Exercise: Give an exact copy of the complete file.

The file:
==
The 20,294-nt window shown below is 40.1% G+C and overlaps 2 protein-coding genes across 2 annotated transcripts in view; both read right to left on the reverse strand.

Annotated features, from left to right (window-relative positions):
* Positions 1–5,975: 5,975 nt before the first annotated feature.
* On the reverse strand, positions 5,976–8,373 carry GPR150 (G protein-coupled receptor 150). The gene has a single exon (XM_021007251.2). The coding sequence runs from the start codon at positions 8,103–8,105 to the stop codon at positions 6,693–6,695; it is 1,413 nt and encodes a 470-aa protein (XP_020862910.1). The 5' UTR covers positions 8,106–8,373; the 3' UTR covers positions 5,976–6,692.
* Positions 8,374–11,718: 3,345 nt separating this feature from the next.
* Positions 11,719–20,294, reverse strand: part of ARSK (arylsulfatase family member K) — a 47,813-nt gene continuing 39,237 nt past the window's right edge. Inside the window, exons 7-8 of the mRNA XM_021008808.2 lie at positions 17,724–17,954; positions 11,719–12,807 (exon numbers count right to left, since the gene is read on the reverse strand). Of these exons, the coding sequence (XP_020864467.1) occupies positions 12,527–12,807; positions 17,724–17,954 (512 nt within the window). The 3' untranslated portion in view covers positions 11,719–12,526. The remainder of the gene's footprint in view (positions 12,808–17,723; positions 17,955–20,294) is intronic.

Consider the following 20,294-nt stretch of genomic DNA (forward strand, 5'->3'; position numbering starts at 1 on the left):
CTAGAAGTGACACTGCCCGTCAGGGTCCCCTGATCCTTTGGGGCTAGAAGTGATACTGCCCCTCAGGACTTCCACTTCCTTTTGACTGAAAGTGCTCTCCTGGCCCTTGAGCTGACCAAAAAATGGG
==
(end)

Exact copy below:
The 20,294-nt window shown below is 40.1% G+C and overlaps 2 protein-coding genes across 2 annotated transcripts in view; both read right to left on the reverse strand.

Annotated features, from left to right (window-relative positions):
* Positions 1–5,975: 5,975 nt before the first annotated feature.
* On the reverse strand, positions 5,976–8,373 carry GPR150 (G protein-coupled receptor 150). The gene has a single exon (XM_021007251.2). The coding sequence runs from the start codon at positions 8,103–8,105 to the stop codon at positions 6,693–6,695; it is 1,413 nt and encodes a 470-aa protein (XP_020862910.1). The 5' UTR covers positions 8,106–8,373; the 3' UTR covers positions 5,976–6,692.
* Positions 8,374–11,718: 3,345 nt separating this feature from the next.
* Positions 11,719–20,294, reverse strand: part of ARSK (arylsulfatase family member K) — a 47,813-nt gene continuing 39,237 nt past the window's right edge. Inside the window, exons 7-8 of the mRNA XM_021008808.2 lie at positions 17,724–17,954; positions 11,719–12,807 (exon numbers count right to left, since the gene is read on the reverse strand). Of these exons, the coding sequence (XP_020864467.1) occupies positions 12,527–12,807; positions 17,724–17,954 (512 nt within the window). The 3' untranslated portion in view covers positions 11,719–12,526. The remainder of the gene's footprint in view (positions 12,808–17,723; positions 17,955–20,294) is intronic.

Consider the following 20,294-nt stretch of genomic DNA (forward strand, 5'->3'; position numbering starts at 1 on the left):
CTAGAAGTGACACTGCCCGTCAGGGTCCCCTGATCCTTTGGGGCTAGAAGTGATACTGCCCCTCAGGACTTCCACTTCCTTTTGACTGAAAGTGCTCTCCTGGCCCTTGAGCTGACCAAAAAATGGG